Laetitia Gazel Anthoine
Founder & CEO of Connecthings
The foundation of the modern smart city is not concrete or steel, its information. Cities are implementing sensors and meters to constantly collect data on infrastructure operations ranging from water usage, air quality, traffic patterns and city services. Businesses analyze data to improve their engagements with customers. Residents rely on their smartphones for virtually every aspect of their daily lives. The primary challenge to building a smart city is turning all of that data into actionable information. This presents a potential financial windfall for app developers, but reaping those rewards requires addressing three key challenges: Ensuring apps are proactive in interacting with one another, establishing new partnerships with government officials, and embracing open wireless communications protocols and interoperability standards.
Apps typically operate on their own islands. When you go out to dinner, you may use one app to discover a new restaurant, another app to tell your friends when and where to meet, and yet another app to summon a ride. Each step requires you to initiate an action with your smartphone. That process works fine, but it can be so much more efficient with the horizontal integration of apps and the city’s network to create a more holistic experience.
Imagine you’re eating out, and your phone knows that you are likely to spend two hours at the restaurant. Before the check comes, it takes the initiative to summon an Uber to pick you up, and notifies you that the car is on its way. As you’re walking out the door, you receive notifications from near-by businesses offering coupons for coffee and dessert, and the next time that movie you want to see starts at your favorite cinema. Or if you’re taking the train, you receive similar real-time notifications from businesses at stops along your route.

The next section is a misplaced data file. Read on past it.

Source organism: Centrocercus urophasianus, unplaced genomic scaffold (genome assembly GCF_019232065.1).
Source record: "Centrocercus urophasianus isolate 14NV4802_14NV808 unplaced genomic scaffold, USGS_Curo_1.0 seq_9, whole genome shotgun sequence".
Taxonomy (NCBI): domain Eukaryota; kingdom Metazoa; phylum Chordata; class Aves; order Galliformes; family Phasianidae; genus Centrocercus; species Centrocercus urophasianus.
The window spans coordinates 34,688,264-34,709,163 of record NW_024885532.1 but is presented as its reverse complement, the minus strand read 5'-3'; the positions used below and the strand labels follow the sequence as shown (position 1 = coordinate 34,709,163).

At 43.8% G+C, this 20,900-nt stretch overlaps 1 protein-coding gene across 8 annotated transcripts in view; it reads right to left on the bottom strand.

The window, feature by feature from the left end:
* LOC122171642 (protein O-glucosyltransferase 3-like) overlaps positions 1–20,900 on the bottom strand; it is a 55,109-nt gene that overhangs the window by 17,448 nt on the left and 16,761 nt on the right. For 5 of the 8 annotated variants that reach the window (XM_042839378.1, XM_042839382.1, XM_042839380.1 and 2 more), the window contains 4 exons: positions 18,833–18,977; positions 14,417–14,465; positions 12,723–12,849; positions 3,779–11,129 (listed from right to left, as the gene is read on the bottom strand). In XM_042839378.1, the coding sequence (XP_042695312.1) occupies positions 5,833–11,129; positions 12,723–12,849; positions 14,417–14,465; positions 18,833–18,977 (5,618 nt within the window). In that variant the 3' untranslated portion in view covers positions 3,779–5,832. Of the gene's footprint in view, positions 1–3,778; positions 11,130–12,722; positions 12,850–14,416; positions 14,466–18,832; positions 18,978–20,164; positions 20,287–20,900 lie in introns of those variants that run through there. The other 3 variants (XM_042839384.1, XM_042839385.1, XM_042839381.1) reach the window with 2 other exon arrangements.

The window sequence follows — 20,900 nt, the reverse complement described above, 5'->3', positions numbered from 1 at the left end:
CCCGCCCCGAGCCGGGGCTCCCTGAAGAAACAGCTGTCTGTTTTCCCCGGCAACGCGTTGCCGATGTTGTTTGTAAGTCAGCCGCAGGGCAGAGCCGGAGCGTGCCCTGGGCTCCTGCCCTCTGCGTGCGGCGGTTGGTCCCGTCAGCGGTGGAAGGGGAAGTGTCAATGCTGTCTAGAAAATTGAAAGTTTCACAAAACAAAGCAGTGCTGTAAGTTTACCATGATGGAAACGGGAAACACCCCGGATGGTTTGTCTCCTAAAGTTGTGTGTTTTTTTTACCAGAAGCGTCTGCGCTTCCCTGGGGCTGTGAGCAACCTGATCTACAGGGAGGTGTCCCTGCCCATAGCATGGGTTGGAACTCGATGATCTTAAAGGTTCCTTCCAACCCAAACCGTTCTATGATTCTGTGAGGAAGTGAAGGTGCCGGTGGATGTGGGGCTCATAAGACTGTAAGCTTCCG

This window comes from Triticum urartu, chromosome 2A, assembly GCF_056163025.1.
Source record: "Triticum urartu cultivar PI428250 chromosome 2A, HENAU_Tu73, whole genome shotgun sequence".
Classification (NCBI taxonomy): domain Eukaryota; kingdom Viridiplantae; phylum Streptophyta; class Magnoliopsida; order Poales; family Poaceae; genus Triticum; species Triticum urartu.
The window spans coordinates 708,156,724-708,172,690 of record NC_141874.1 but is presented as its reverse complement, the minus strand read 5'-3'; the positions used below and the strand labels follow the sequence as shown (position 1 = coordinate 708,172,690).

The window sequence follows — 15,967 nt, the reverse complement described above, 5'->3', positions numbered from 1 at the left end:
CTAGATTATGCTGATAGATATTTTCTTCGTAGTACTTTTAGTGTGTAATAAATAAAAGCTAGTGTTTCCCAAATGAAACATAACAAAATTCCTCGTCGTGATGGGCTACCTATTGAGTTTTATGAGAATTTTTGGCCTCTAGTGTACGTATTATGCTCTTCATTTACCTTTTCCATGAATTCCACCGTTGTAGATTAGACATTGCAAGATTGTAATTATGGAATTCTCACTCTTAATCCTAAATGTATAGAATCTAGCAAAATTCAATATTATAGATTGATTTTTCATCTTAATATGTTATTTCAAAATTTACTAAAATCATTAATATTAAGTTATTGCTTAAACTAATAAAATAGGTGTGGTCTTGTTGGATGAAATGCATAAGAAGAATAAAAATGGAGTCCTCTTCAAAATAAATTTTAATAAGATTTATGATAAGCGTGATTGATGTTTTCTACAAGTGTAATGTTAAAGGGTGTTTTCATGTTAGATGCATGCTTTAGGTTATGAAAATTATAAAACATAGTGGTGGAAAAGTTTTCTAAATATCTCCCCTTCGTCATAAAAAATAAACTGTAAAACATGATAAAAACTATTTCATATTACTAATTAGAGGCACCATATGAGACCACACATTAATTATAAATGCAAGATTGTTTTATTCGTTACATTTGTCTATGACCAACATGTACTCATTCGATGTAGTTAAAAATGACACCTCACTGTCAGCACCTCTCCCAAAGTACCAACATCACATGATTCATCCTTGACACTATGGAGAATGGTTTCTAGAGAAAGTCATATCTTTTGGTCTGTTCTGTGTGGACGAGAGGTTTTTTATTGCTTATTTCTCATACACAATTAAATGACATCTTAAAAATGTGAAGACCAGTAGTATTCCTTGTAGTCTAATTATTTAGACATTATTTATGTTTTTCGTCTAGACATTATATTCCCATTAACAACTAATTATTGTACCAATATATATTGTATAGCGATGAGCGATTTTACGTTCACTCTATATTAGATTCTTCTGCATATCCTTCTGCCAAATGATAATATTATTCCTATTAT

The key component behind performing this level of user intent knowledge is an accurate location system down to the cm and a city-wide platform that are collecting and learning in real time about user intents from your apps, integrate them with places and context data flow, local businesses and government agencies data. When you use one app to book a reservation, the platform collects and analyzes that information, and share intents with other apps to take related actions based on your location, context, intent and the time.
Public-Private Sector Cooperation
That scenario just scratches the surface of how a smart city can provide a significant economic boost to the business sector and improve overall quality of life for residents and visitors. The technology exists today to enable government agencies, local businesses and residents to interact and share information in real-time, at the perfect moment where people need it in the city, at the train stations, bus stops, airports and even parking spaces and street lights. Converting these dumb places into interactive meaningful places enable commuters, residents and visitors to receive hyper-contextualized, proximity-based, relevant notifications tied to proximity services and businesses, transport and cultural information on their mobile devices.